Muhammad Cartoons, Pork Sausages, and Muslim Outrage


Here are three statements to consider:

  1. I don't like pork sausages.
  2. Eating pork sausages is wrong.
  3. Anyone who eats pork sausages should be punished.

Statement #1 is a preference that tells us something about the person making the statement, and nothing more. It cannot be meaningfully debated. It makes little sense to talk about it being true or false, right or wrong. Statement #2 is a value judgment. It contains a moral claim which can be meaningfully debated. Statement #3 represents the use of state power to enforce a value judgment. We can debate it, but we often do so at our own risk. This is something we have come to expect in theocratic societies, but we see it in democratic societies like the U.S. too where religious beliefs are often legislated (e.g., blue laws).

Statement #1 causes no problems for anyone, as long as we understand it for what it is. Statement #2 is not inherently problematic. It is easy to imagine someone adding "for me" or "for Muslims" at the end. This would make Statement #2 little more than an individual moral decision or a harmless religious tradition. If Muslims decide not to eat pork, so be it. In fact, more power to them. Statements like this can be problematic when they are elevated to the sort of absolutes often associated with "sacred" or "holy" beliefs and subsequently imposed on unwilling others. For example, it is not reasonable for Muslims to demand that non-Muslims eat pork sausages because their religion says it is wrong. Statements like this can also become problematic if they are used as a basis for treating people who do not conform to it poorly (e.g., you are an evil person because I saw you eat a pork sausage).

While statements like Statement #2 certainly can be problematic, we generally reserve our primary concern for statements like Statement #3. Here we find one group restricting the rights of others on the basis of their moral (and often religious) judgments. We have gone from "I don't want to eat pork sausages" to "eating pork sausages is wrong" to "nobody should be allowed to eat pork sausages," and we've ended up opting to punish those who transgress. This is a problem.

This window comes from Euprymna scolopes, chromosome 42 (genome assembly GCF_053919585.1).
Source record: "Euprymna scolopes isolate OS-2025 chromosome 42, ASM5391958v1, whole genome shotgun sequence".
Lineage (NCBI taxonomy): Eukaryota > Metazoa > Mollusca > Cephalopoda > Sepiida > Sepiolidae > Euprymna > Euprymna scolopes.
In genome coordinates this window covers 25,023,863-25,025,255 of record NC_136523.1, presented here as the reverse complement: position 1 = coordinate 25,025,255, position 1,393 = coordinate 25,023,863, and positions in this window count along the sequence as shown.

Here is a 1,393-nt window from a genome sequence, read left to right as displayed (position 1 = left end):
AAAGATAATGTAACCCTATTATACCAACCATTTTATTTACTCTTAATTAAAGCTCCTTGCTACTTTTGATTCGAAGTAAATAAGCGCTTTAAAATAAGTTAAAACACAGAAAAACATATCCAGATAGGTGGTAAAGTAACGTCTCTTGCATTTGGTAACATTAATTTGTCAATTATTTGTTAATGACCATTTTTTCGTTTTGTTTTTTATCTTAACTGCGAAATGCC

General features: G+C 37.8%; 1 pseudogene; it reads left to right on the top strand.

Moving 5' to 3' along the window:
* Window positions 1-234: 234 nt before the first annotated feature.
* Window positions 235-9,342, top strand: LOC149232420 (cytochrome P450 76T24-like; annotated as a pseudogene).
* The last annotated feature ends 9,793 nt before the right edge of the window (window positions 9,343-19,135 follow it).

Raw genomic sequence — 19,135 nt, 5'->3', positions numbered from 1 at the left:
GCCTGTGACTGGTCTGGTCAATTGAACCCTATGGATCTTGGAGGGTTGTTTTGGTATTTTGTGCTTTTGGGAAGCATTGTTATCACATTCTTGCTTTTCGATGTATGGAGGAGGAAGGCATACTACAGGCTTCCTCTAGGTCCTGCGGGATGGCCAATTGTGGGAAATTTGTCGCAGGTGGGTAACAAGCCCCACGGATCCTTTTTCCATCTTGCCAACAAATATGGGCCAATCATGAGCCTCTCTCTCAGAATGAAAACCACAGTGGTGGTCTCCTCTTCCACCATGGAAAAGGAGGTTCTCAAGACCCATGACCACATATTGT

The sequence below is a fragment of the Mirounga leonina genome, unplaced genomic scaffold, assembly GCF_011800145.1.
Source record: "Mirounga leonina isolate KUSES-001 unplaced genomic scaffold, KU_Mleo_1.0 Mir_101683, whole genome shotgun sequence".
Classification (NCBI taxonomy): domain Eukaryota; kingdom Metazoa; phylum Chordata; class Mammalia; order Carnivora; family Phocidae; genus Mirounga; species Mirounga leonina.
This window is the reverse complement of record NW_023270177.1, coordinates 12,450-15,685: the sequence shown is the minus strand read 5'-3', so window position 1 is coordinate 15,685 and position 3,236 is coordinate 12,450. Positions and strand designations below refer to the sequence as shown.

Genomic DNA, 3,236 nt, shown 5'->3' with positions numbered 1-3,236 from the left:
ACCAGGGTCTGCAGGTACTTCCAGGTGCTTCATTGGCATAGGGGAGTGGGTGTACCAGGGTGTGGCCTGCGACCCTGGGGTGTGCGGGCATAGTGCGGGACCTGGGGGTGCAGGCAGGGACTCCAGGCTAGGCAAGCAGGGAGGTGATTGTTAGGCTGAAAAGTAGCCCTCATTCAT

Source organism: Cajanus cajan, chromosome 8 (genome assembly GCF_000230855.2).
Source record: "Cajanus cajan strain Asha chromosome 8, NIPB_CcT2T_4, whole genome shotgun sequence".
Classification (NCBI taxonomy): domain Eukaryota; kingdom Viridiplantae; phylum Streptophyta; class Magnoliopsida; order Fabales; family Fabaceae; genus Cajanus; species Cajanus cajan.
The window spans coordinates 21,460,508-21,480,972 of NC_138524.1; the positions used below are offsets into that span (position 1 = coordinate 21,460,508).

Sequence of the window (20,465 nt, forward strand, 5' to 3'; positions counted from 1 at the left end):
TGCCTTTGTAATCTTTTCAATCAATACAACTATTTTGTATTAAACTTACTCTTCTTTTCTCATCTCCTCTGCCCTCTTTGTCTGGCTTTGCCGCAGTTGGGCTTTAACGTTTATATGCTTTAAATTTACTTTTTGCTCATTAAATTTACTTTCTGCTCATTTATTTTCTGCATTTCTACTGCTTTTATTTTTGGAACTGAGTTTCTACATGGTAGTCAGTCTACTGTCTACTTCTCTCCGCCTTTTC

I have no problem at all with any Muslim who decides that he or she does not want to depict Muhammad or view depictions of Muhammad. That is their choice and really no concern of mine. I disagree with any Muslim who claims that depicting Muhammad is morally wrong. At the same time, I recognize that holding such a belief is his or her prerogative right up until the point where he or she attempts to impose it on unwilling others. When this value is legislated and violators are punished, I find this unnecessarily repressive and detrimental to progress. It opens the door to the sort of human rights violations we associate with oppressive regimes. And of course, when Muslims engage in violent reprisal against those who depict Muhammad, I consider this an example of the sort of terrorism that cannot be tolerated in civil societies.

Every Muslim is entitled to feel a sense of moral outrage at the sight of someone eating a pork sausage or depicting Muhammad. I'm not saying that all Muslims are outraged by these things; I'm saying any particular Muslim who does consider them to be serious moral violations has the right to feel outrage when confronted with them. And yet, feelings of outrage do not justify violence and should not be permitted to justify the repression of basic human rights.